1. Malala Yousafzai – the 15-year-old Pakistani girl who was shot in the head by Taliban members because of her work to promote education for girls – has gone back to school for the first time since the incident in October. In a statement about her first day at school in the UK where she’s receiving treatment, she said: “I am excited that today I have achieved my dream of going back to school. I want all girls in the world to have this basic opportunity.”
2. Police have resorted to playing classical music in a Victorian shopping centre to try and stop large groups of youths from hanging out at a bus terminal at the centre. The police office in charge of the experiment at Knox Shopping Centre said large groups of young people could be intimidating to other shoppers.
3. The Chief Government Whip Joel Fitzgibbon has admitted that Labor members are counting votes for a possible leadership challenge, telling Fairfax online that it was “silly to tell people … that there is nothing going on”. Both the Rudd and Gillard camps were reportedly calling MPs and Senators last night, trying to sure up support but at this stage it is understood that Kevin Rudd does not have the numbers to mount a successful challenge.
4. A public health regulator in the UK says there is strong public support to allow scientists to create babies from the DNA of three parents, using IVF. The procedure has been criticized by many as a breach of ethics but there is so far no evidence to suggest that the technique is actually unsafe.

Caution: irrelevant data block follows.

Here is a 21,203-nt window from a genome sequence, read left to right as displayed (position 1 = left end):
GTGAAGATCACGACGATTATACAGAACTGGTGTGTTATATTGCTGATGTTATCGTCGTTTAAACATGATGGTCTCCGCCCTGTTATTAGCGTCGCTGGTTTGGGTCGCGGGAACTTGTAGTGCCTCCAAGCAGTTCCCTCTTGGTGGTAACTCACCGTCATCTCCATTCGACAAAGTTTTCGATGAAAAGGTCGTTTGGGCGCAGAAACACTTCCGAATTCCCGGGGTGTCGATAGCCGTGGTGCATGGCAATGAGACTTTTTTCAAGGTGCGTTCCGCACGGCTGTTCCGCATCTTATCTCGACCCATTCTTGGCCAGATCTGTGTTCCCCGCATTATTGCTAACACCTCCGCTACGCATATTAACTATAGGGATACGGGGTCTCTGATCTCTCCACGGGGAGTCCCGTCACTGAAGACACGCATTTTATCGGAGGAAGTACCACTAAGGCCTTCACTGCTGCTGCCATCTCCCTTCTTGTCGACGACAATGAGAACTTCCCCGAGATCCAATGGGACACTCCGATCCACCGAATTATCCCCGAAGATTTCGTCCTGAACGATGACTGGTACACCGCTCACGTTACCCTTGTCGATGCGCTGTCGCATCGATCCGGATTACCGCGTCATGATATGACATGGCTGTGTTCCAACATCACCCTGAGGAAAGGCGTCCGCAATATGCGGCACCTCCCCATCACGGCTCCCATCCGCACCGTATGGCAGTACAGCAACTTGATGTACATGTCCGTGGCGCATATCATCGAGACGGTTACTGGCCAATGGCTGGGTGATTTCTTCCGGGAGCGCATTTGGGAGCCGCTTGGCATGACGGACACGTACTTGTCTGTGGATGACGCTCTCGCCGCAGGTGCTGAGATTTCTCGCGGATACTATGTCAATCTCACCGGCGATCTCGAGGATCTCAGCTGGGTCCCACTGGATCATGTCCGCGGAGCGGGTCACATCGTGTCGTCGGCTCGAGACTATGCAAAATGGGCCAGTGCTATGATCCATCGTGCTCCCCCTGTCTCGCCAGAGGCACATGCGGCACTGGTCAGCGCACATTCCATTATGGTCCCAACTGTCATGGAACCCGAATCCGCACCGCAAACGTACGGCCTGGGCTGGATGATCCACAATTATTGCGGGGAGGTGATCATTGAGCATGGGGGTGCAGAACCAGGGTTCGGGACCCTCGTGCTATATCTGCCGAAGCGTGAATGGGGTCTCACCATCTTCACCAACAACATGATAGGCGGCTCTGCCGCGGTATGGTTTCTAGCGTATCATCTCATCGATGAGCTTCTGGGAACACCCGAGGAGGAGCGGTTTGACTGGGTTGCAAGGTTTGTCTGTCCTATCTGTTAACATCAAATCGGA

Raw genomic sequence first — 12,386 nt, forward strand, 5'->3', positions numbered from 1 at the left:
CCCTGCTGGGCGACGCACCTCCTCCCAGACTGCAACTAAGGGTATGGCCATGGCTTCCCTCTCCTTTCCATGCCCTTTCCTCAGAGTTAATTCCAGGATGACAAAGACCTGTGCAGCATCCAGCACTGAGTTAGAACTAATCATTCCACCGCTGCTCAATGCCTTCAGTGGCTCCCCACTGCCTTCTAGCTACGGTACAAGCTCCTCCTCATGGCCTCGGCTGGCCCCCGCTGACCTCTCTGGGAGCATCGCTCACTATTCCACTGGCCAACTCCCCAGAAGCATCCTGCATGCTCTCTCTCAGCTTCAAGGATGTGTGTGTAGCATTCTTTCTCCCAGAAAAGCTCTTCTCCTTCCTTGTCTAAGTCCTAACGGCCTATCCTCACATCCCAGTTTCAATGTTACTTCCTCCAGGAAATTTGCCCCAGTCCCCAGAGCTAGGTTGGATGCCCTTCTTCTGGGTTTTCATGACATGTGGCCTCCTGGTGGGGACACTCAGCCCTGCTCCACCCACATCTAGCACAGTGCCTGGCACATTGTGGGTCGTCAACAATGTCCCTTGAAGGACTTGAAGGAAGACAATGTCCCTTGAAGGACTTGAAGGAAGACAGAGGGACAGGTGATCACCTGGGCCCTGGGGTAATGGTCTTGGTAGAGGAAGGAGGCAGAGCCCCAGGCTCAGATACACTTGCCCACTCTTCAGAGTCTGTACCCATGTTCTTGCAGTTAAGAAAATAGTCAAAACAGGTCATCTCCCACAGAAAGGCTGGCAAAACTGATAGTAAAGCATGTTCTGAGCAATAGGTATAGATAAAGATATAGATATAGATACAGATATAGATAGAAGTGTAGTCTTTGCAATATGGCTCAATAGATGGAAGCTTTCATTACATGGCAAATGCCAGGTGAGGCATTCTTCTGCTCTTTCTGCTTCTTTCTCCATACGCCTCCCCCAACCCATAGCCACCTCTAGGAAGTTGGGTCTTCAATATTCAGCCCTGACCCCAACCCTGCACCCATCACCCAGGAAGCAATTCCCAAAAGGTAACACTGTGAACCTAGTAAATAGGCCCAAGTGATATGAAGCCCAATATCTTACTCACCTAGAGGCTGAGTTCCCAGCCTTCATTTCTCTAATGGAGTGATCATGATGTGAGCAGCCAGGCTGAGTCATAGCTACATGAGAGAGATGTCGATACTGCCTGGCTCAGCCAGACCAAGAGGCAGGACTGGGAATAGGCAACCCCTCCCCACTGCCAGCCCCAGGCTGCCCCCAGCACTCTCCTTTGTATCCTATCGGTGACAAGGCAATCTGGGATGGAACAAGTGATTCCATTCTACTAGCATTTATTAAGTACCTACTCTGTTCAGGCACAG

5. Swimming Australia coach Lee Nugent has resigned in the wake of the 2012 London Olympic stillnox scandal. In a statement released yesterday Swimming Australia president Barclay Nettlefold said that “new leadership structure” would be in place before the national championships in Adelaide at the end of April.
6. An exclusive Lateline report last night revealed that animal rights activists are calling for CCTV cameras to be mandatory in abattoirs across Australia. Footage from a poultry abattoir in Sydney’s west shows turkeys being severely mistreated before they are slaughtered.
7. Prime Minister Julia Gillard will today apologise to the tens of thousands of Australians who were affected by forced adoption policies in the 50s, 60s and 70s. Ms Gillard will also announce $5 million for those affected to access specialist mental health support and be able to better trace their records.